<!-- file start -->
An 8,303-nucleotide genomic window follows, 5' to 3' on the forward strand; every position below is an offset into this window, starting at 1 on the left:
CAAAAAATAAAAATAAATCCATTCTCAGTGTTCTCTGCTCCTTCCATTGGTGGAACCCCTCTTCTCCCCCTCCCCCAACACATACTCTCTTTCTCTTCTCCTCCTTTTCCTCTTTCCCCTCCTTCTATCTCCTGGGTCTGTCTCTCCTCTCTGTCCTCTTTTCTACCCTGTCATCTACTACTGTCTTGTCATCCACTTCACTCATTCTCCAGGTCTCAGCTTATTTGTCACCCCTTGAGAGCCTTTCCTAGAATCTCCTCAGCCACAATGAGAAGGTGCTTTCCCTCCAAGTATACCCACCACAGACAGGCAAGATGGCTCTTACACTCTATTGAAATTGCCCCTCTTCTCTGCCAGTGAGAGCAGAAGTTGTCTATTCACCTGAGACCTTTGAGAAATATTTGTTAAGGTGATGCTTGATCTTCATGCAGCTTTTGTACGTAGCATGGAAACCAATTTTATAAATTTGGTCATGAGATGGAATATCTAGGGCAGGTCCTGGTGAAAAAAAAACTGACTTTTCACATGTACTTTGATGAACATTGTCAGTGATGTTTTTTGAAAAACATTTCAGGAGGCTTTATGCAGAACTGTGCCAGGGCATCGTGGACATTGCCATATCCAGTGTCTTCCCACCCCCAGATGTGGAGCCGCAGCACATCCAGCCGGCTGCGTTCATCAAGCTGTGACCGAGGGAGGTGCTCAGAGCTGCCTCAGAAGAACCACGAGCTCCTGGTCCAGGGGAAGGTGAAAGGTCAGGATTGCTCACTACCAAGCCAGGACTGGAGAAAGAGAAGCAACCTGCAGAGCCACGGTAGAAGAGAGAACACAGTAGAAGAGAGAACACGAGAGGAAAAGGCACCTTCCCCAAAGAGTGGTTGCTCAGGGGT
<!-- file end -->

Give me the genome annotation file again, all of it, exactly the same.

An 8,303-nucleotide genomic window follows, 5' to 3' on the forward strand; every position below is an offset into this window, starting at 1 on the left:
CAAAAAATAAAAATAAATCCATTCTCAGTGTTCTCTGCTCCTTCCATTGGTGGAACCCCTCTTCTCCCCCTCCCCCAACACATACTCTCTTTCTCTTCTCCTCCTTTTCCTCTTTCCCCTCCTTCTATCTCCTGGGTCTGTCTCTCCTCTCTGTCCTCTTTTCTACCCTGTCATCTACTACTGTCTTGTCATCCACTTCACTCATTCTCCAGGTCTCAGCTTATTTGTCACCCCTTGAGAGCCTTTCCTAGAATCTCCTCAGCCACAATGAGAAGGTGCTTTCCCTCCAAGTATACCCACCACAGACAGGCAAGATGGCTCTTACACTCTATTGAAATTGCCCCTCTTCTCTGCCAGTGAGAGCAGAAGTTGTCTATTCACCTGAGACCTTTGAGAAATATTTGTTAAGGTGATGCTTGATCTTCATGCAGCTTTTGTACGTAGCATGGAAACCAATTTTATAAATTTGGTCATGAGATGGAATATCTAGGGCAGGTCCTGGTGAAAAAAAAACTGACTTTTCACATGTACTTTGATGAACATTGTCAGTGATGTTTTTTGAAAAACATTTCAGGAGGCTTTATGCAGAACTGTGCCAGGGCATCGTGGACATTGCCATATCCAGTGTCTTCCCACCCCCAGATGTGGAGCCGCAGCACATCCAGCCGGCTGCGTTCATCAAGCTGTGACCGAGGGAGGTGCTCAGAGCTGCCTCAGAAGAACCACGAGCTCCTGGTCCAGGGGAAGGTGAAAGGTCAGGATTGCTCACTACCAAGCCAGGACTGGAGAAAGAGAAGCAACCTGCAGAGCCACGGTAGAAGAGAGAACACAGTAGAAGAGAGAACACGAGAGGAAAAGGCACCTTCCCCAAAGAGTGGTTGCTCAGGGGT